Karori Road wall project enters new phase

28 October 2015

A detour will be in place in Karori from early November as work to widen the narrowest section of Karori Road and develop a new retaining wall enters a new phase.

This is a map showing detours that will be in place between September 2015 and June 2016 while the section of Karori Road between Flers and Lancaster streets is widened and a new retaining wall built.

Work began on the $2 million project in September and has so far been mainly on the high-level shared driveway above the planned new wall between Flers and Lancaster streets. The work has included trenching and installing new ducting, and putting power and other overhead cables underground.

However, from Monday 2 November until the wall is complete in mid-2016, there will be earthworks and other activities at street level, which may mean short delays on Karori Road at times.

Drivers will still be able to use both lanes, but they will be narrower than usual and there will be a 30km/h speed limit. This means it may take a little a longer to get through this section at off-peak times. Peak-hour traffic normally moves at 30km/h or less, so is unlikely to be affected.

From Monday, there will also be no right turn into or out of Homewood Avenue (towards Karori town centre). A detour will be in place via Hatton Street and some people may prefer to travel in and out of the suburb via Birdwood Street.

Pedestrians need to use the footpath on the Homewood Avenue side of Karori Road while the work happens as access to the high-level shared driveway is temporarily restricted to residents (and their visitors) only.  

The work being done is essential and will have multiple benefits. These include reinforcing the steep bank and making it safer and easier to turn right from Lancaster Street by improving visibility.  

Parts of the old wall have come down over recent years and the sections that remain are failing and need to be replaced.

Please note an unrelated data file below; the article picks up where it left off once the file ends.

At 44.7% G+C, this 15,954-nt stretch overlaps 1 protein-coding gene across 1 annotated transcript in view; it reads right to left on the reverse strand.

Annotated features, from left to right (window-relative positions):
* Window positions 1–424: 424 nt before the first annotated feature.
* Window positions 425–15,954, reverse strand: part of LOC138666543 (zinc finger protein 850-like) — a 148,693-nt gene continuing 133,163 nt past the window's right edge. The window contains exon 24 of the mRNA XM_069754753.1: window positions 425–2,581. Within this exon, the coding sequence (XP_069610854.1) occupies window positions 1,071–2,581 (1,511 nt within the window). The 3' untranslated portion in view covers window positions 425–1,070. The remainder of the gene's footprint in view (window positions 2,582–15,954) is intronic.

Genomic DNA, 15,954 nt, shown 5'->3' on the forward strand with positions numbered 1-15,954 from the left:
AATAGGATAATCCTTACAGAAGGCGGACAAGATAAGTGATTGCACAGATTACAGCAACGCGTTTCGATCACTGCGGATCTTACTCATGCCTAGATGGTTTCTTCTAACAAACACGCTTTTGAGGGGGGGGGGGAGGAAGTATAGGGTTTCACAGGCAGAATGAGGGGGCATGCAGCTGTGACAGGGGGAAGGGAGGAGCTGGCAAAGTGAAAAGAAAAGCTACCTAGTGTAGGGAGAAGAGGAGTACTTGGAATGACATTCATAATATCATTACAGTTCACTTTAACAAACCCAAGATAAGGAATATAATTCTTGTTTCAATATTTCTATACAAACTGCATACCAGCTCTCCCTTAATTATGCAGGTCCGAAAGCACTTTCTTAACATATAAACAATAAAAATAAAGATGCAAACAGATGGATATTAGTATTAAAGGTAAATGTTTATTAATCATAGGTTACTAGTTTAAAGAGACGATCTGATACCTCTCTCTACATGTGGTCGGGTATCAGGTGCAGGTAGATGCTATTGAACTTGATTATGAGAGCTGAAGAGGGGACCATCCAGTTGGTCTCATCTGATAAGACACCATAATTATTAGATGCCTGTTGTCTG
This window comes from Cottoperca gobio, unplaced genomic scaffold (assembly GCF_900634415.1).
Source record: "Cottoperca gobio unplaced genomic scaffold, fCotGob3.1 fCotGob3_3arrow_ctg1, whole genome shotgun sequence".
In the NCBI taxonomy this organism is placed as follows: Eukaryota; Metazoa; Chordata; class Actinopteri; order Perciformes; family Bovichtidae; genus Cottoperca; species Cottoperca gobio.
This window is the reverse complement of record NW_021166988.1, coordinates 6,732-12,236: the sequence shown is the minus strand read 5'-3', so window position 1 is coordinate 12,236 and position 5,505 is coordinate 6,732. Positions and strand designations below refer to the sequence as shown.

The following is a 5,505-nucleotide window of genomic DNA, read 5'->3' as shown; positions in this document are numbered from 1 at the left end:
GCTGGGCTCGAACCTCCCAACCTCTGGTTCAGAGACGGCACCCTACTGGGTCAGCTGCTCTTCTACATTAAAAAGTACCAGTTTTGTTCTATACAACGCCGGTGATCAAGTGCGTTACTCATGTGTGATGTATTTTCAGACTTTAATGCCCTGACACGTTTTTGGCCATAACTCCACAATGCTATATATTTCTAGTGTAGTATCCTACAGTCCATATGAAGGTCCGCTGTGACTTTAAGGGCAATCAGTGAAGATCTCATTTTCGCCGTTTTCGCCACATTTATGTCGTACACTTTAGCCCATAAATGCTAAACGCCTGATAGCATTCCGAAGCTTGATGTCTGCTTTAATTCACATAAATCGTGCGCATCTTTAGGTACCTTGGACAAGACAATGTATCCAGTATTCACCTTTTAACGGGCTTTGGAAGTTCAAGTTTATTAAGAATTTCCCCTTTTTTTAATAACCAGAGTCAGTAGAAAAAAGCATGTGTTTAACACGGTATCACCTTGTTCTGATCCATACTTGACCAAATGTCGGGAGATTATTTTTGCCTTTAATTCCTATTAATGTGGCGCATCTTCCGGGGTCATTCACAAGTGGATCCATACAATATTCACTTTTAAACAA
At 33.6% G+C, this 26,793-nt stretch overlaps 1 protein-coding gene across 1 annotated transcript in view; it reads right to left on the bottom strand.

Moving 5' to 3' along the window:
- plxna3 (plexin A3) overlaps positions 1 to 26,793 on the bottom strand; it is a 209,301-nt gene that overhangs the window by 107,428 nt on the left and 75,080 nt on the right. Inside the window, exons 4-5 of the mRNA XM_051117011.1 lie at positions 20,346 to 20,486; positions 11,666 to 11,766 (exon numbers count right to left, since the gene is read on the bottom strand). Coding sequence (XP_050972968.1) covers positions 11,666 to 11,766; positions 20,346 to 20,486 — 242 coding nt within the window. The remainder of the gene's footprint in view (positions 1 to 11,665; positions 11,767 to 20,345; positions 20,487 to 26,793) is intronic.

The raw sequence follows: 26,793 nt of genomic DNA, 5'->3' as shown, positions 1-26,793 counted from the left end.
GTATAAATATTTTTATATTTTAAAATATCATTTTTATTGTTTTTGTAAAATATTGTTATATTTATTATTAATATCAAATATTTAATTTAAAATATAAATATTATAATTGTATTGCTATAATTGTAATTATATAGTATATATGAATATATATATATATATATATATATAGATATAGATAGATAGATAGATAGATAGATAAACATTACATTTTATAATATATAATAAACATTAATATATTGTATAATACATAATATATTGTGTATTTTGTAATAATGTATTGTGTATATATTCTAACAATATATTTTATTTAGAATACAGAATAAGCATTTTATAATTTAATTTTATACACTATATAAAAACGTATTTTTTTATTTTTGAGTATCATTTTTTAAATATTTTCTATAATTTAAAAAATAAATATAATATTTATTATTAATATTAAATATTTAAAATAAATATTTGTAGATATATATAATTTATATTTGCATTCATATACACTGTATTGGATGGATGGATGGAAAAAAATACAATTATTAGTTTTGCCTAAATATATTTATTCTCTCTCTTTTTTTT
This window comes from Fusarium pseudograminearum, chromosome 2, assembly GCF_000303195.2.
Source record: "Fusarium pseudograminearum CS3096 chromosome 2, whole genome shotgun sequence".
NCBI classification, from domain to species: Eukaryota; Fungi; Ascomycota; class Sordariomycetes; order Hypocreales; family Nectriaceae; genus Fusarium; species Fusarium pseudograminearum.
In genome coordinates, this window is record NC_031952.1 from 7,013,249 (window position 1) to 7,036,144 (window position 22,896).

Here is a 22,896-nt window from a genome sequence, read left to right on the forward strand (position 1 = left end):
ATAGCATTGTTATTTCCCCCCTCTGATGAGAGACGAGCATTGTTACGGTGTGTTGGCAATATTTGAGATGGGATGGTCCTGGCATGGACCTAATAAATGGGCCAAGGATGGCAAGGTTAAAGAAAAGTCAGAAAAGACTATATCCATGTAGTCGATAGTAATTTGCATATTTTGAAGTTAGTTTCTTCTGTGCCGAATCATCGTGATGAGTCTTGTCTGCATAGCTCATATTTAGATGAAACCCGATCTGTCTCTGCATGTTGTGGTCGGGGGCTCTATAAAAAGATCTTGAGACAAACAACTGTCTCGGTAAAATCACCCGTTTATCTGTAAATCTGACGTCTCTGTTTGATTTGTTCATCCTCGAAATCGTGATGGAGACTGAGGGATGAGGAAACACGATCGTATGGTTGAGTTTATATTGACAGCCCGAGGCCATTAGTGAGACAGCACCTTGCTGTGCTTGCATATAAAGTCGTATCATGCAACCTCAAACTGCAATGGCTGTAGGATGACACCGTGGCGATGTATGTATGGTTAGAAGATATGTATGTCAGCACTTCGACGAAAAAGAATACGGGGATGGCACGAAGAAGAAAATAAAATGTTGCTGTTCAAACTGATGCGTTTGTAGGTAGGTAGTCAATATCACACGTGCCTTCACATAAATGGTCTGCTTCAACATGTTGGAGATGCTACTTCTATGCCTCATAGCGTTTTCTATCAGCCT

Mayor Celia Wade-Brown says the project will create extra space for future transport choices and also increase Karori’s earthquake resilience by helping to safeguard the main route through the suburb.

Councillor Andy Foster, who chairs the Council’s Transport and Urban Development Committee and lives in Karori, thanked people in advance for their patience.

“Infrastructural projects like this can cause frustration while they’re happening but are an essential part of creating a safer, more resilient city. The extra road width will also be a huge help when it comes to planning the best way to make future public transport and cycling improvements,” he says.

“Wellington City leads the country in having the highest proportion of people who get to work, or where they are studying, by public transport, on foot or by bike. We want to build on that and increase the numbers by making changes to our streets that will give Wellingtonians more choice in how they get around.

“In the meantime, we are very grateful for people’s patience and apologise for any inconvenience.  Our contractors will be doing their best to minimise disruption.”

The work going on over the next 7 months includes:

  • clearing trees and vegetation from the bank
  • relocating poles
  • installing long screws to anchor the new wall to the hillside
  • constructing a new sprayed concrete wall
  • installing a new safety fence at the top of the new wall along the shared driveway
  • planting/landscaping the area next to the fence.

The new retaining wall is the second new one to be built in the area. The other one, completed in 2014, is outside Samuel Marsden Collegiate School.

The new walls, and strengthening work carried out on Karori Tunnel 3 years ago, are part of the Council’s ongoing programme to improve the resilience of key structures and protect important transport routes.